Santa and the Null Hypothesis Dear Students, Here's a joke that come to me via email from someone in an electronic "discussion group" that I belong to: Most of you do not know that when Santa was a young man he had to take a statistics course. When the class started covering two-sided hypothesis tests, he had a lot of trouble remembering where to put the equal sign. He started repeating to himself "The equal sign goes in the null hypothesis . . . the equal sign goes in the null hypothesis . . . the equal sign goes in the null hypothesis." Eventually, Santa was able to shorten this phrase to make it easier to remember. In fact, to this day you can still hear him say "Ho, Ho, Ho." My comment is simply this: In hypothesis testing, the null hypothesis is usually (but not always) written so that it DOES, IN FACT, have an equal sign in it. In contrast, the alternative hypothesis is usually (but not always) written so that it does NOT have an equal sign. If you'll remember our last quiz, one of the items asked you to select, from four options, the symbolic statement that corresponded with the study's null hypothesis. Only one of those options had an equal sign . . . and that particular option was the correct answer! Sky Huck |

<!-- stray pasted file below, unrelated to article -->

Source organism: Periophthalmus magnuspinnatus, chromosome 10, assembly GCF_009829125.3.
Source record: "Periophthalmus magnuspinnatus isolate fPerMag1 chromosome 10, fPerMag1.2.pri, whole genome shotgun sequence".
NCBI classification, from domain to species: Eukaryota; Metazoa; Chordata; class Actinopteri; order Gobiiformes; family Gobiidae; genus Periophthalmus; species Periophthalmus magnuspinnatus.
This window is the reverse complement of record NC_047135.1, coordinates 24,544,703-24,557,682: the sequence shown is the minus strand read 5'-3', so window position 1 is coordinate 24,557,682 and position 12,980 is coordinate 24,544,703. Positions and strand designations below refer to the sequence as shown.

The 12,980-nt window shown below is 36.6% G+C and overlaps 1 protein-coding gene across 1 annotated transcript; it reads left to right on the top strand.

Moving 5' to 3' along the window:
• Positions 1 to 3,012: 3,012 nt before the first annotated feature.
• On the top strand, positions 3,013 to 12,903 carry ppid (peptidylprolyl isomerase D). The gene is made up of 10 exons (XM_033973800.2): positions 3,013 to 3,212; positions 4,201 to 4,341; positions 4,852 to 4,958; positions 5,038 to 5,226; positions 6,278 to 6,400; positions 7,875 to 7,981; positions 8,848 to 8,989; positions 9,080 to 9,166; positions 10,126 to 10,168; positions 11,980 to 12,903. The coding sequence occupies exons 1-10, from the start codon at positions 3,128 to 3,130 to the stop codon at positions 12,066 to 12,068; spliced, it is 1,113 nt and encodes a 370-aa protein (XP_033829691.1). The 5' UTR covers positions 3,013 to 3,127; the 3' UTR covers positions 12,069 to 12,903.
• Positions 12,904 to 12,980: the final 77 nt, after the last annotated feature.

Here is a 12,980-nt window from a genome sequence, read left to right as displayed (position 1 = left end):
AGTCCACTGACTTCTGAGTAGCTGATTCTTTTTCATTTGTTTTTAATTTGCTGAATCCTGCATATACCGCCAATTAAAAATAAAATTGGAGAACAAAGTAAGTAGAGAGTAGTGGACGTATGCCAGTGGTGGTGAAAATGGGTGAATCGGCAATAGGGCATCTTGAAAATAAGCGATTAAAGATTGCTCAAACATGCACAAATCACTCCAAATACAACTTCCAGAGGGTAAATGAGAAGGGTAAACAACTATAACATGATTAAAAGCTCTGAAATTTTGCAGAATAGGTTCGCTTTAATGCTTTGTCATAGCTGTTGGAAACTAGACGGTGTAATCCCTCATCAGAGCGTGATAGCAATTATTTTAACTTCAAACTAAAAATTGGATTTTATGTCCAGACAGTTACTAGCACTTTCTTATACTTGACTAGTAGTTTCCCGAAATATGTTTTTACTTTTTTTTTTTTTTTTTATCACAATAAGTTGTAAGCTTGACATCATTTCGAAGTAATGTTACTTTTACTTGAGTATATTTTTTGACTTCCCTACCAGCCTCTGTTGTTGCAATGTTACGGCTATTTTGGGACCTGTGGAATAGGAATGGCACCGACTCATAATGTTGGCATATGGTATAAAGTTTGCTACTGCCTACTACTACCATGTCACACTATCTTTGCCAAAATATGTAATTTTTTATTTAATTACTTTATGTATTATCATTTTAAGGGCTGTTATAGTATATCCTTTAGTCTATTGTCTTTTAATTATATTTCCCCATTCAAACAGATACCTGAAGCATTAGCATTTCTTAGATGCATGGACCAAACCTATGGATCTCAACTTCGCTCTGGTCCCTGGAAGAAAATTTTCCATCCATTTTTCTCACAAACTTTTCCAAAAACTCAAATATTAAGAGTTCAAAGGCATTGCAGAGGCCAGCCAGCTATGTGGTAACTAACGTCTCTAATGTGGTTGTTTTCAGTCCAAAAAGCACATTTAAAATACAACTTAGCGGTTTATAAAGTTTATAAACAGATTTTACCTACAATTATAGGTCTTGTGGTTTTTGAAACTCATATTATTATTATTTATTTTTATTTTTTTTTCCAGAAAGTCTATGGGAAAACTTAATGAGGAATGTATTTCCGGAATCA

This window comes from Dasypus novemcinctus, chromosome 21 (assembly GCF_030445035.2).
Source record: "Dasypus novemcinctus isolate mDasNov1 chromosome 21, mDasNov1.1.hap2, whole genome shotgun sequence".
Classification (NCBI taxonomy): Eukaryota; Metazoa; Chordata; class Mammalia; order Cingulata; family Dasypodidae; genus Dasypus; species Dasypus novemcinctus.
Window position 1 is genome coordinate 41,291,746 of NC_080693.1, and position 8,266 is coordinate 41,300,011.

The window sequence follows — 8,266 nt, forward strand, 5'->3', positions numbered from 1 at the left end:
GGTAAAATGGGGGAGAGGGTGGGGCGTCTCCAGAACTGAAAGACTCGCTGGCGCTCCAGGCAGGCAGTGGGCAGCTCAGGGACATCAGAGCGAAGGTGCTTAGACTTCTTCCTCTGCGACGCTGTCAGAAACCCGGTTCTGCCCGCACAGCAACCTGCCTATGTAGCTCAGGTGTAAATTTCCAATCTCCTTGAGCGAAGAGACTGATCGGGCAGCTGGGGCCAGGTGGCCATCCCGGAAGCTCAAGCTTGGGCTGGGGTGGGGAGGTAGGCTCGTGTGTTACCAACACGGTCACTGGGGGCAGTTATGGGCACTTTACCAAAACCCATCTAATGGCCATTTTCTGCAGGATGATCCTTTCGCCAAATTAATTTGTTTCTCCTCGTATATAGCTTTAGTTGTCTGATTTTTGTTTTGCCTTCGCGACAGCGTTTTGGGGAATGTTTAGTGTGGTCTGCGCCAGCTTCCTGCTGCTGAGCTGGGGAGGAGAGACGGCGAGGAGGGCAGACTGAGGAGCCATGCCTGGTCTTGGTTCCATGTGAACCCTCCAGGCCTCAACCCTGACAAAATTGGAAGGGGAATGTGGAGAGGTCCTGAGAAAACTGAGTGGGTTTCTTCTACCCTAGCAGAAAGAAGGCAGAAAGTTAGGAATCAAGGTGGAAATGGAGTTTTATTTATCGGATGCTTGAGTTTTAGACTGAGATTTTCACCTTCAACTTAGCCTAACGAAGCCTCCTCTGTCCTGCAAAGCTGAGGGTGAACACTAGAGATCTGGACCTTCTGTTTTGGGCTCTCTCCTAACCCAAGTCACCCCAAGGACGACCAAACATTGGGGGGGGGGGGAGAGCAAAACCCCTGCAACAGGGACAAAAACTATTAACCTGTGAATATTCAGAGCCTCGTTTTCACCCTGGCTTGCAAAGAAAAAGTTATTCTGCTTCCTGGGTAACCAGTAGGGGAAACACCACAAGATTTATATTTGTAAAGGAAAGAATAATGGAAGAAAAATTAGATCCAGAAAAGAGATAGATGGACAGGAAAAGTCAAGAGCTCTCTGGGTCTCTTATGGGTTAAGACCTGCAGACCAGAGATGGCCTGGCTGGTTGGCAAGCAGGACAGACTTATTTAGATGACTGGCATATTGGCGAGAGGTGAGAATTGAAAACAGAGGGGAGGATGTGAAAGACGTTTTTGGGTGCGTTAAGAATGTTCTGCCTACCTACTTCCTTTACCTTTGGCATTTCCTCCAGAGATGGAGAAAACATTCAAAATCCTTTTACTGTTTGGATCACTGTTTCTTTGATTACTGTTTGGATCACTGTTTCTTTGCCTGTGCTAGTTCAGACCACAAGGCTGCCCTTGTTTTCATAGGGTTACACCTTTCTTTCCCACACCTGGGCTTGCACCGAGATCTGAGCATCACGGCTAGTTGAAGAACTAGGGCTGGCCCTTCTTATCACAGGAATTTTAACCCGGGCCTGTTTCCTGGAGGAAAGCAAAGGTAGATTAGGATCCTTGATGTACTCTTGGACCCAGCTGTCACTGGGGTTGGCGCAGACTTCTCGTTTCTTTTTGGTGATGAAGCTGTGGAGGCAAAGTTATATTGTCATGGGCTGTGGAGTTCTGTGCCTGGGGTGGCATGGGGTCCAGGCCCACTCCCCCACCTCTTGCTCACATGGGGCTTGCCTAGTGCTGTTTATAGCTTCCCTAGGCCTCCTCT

Copyright © 2012 Schuyler W. Huck |
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